BrunoBruno Independent Living Aids has become known for its: power chairs, scooters, high quality stair lifts and Turning Automotive Seating.

CareCure CommunityCareCure Community features a SpinalNurse bulletin board with informed comments on matters of the bowel, and all issues of paralysis.

Canadian & American Spinal Research OrganizationPromotes and supports funding research to ultimately find a cure for paralysis. Also publishes journal of latest research they fund. Call (800) 361-4004 or use the link above.

Canadian Paraplegic AssociationAssists people with spinal cord injuries and other disabilities to achieve individuality, self-reliance and full community participation. Call (613) 723-1033 or use the link above.

ColoursFor people who like to think outside the box, check out the chairs put out by Colours In Motion.

Craig HospitalWith funding from the US Department of Education's National Institute on Disability & Rehabilitation Research, has developed educational materials to help people with spinal cord injuries live in the community maintain their health. Topics include skin care, exercise, heart disease, weight control, alcohol abuse and conditions related to the aging body. Use the link above and click on SCI Health and Wellness.

Center for Research on Women with Disabilities (CROWD)Dept of Physical Medicine and Rehab Services at Baylor College of Medicine.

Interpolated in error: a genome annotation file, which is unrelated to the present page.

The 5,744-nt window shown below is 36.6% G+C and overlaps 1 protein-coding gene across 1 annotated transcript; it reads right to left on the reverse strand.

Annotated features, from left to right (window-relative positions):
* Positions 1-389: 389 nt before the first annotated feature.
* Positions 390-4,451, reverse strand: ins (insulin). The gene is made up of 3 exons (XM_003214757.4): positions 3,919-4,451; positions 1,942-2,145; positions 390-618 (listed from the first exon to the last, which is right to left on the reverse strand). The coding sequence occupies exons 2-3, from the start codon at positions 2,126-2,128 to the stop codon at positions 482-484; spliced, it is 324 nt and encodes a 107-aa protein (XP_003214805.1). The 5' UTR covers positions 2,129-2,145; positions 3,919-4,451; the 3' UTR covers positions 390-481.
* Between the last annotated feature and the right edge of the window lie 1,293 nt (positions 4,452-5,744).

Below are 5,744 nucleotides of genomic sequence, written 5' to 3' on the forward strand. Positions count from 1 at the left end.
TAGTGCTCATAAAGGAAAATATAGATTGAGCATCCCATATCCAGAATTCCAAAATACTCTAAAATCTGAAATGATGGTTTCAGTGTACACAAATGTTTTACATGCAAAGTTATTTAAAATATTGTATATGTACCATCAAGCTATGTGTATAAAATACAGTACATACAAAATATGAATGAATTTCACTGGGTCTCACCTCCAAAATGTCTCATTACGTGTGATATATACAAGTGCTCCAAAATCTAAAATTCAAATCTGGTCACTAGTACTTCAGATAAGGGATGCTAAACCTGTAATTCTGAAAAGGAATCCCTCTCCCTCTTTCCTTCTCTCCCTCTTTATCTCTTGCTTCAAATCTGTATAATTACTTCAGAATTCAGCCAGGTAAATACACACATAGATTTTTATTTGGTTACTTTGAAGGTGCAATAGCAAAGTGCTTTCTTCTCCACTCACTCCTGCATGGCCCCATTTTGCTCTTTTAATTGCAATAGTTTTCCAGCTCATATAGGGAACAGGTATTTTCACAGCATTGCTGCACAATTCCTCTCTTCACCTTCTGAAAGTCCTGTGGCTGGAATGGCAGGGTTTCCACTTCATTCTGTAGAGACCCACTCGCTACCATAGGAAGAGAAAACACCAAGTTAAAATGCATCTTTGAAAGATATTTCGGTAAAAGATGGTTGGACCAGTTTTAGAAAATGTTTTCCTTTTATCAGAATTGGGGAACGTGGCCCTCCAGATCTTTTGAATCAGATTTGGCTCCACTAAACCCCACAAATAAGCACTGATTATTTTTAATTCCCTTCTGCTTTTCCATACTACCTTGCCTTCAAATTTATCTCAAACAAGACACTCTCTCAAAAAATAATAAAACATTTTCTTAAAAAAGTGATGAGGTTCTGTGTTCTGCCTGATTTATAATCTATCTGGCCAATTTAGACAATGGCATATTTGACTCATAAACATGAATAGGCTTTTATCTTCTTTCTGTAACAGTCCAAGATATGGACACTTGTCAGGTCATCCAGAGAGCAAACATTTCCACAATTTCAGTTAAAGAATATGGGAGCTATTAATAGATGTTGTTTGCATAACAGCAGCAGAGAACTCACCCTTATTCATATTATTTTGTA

e.motionA standard manual wheelchair can get extra help with special rims containing small yet powerful motors.

Determined 2 HealProvides helpful information for the newly spinal cord injured.

Frog LegsFrog Legs Inc. makes a product that makes mobility a much smoother experience. A flexible hinge allows the castor wheels on wheelchairs to move more easily over bumps and obstacles thereby reducing the impact normally felt by the person seated. Think of them as shock absorbers for your wheelchair.

FacingDisability.comFacing Disability is a web resource with more than 1,000 videos drawn from interviews of people with spinal cord injuries, their families, caregivers and experts. I know that this is a lot to ask, but we'd be so grateful for your help. I'm looking forward to discussing this link with you, and to answering any questions you may have.